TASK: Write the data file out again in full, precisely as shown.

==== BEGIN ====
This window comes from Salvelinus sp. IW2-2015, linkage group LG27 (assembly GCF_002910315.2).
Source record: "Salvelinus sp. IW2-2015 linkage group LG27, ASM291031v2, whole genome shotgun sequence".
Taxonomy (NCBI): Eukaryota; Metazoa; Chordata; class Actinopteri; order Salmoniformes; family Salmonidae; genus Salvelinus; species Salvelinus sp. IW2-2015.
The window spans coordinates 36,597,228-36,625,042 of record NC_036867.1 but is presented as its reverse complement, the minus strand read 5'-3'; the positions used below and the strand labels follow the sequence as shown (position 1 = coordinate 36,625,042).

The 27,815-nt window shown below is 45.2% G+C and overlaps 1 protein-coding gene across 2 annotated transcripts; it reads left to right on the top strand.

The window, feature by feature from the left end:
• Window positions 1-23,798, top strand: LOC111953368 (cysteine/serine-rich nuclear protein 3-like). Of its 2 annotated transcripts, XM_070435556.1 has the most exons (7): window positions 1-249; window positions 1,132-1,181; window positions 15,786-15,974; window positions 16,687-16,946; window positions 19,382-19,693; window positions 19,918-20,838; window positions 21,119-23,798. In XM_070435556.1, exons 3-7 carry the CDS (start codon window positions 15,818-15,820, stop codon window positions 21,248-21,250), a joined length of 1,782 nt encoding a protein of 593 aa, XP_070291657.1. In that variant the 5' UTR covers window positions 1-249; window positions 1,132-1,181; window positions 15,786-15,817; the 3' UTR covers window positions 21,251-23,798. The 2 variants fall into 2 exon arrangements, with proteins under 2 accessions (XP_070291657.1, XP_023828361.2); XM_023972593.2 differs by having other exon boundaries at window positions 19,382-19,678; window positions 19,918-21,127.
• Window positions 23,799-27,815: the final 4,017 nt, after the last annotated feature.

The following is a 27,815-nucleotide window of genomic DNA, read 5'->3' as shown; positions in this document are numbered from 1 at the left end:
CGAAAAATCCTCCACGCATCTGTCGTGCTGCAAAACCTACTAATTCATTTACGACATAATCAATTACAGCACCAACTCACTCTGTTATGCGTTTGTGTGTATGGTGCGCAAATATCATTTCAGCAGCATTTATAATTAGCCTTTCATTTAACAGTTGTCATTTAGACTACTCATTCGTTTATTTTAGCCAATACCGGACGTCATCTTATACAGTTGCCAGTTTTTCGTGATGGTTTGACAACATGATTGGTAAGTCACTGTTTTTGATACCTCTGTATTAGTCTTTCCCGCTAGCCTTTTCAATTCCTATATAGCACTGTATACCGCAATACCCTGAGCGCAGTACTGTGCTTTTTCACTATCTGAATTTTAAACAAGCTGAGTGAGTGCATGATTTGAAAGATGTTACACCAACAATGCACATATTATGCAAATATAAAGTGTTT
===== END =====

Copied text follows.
This window comes from Salvelinus sp. IW2-2015, linkage group LG27 (assembly GCF_002910315.2).
Source record: "Salvelinus sp. IW2-2015 linkage group LG27, ASM291031v2, whole genome shotgun sequence".
Taxonomy (NCBI): Eukaryota; Metazoa; Chordata; class Actinopteri; order Salmoniformes; family Salmonidae; genus Salvelinus; species Salvelinus sp. IW2-2015.
The window spans coordinates 36,597,228-36,625,042 of record NC_036867.1 but is presented as its reverse complement, the minus strand read 5'-3'; the positions used below and the strand labels follow the sequence as shown (position 1 = coordinate 36,625,042).

The 27,815-nt window shown below is 45.2% G+C and overlaps 1 protein-coding gene across 2 annotated transcripts; it reads left to right on the top strand.

The window, feature by feature from the left end:
• Window positions 1-23,798, top strand: LOC111953368 (cysteine/serine-rich nuclear protein 3-like). Of its 2 annotated transcripts, XM_070435556.1 has the most exons (7): window positions 1-249; window positions 1,132-1,181; window positions 15,786-15,974; window positions 16,687-16,946; window positions 19,382-19,693; window positions 19,918-20,838; window positions 21,119-23,798. In XM_070435556.1, exons 3-7 carry the CDS (start codon window positions 15,818-15,820, stop codon window positions 21,248-21,250), a joined length of 1,782 nt encoding a protein of 593 aa, XP_070291657.1. In that variant the 5' UTR covers window positions 1-249; window positions 1,132-1,181; window positions 15,786-15,817; the 3' UTR covers window positions 21,251-23,798. The 2 variants fall into 2 exon arrangements, with proteins under 2 accessions (XP_070291657.1, XP_023828361.2); XM_023972593.2 differs by having other exon boundaries at window positions 19,382-19,678; window positions 19,918-21,127.
• Window positions 23,799-27,815: the final 4,017 nt, after the last annotated feature.

The following is a 27,815-nucleotide window of genomic DNA, read 5'->3' as shown; positions in this document are numbered from 1 at the left end:
CGAAAAATCCTCCACGCATCTGTCGTGCTGCAAAACCTACTAATTCATTTACGACATAATCAATTACAGCACCAACTCACTCTGTTATGCGTTTGTGTGTATGGTGCGCAAATATCATTTCAGCAGCATTTATAATTAGCCTTTCATTTAACAGTTGTCATTTAGACTACTCATTCGTTTATTTTAGCCAATACCGGACGTCATCTTATACAGTTGCCAGTTTTTCGTGATGGTTTGACAACATGATTGGTAAGTCACTGTTTTTGATACCTCTGTATTAGTCTTTCCCGCTAGCCTTTTCAATTCCTATATAGCACTGTATACCGCAATACCCTGAGCGCAGTACTGTGCTTTTTCACTATCTGAATTTTAAACAAGCTGAGTGAGTGCATGATTTGAAAGATGTTACACCAACAATGCACATATTATGCAAATATAAAGTGTTT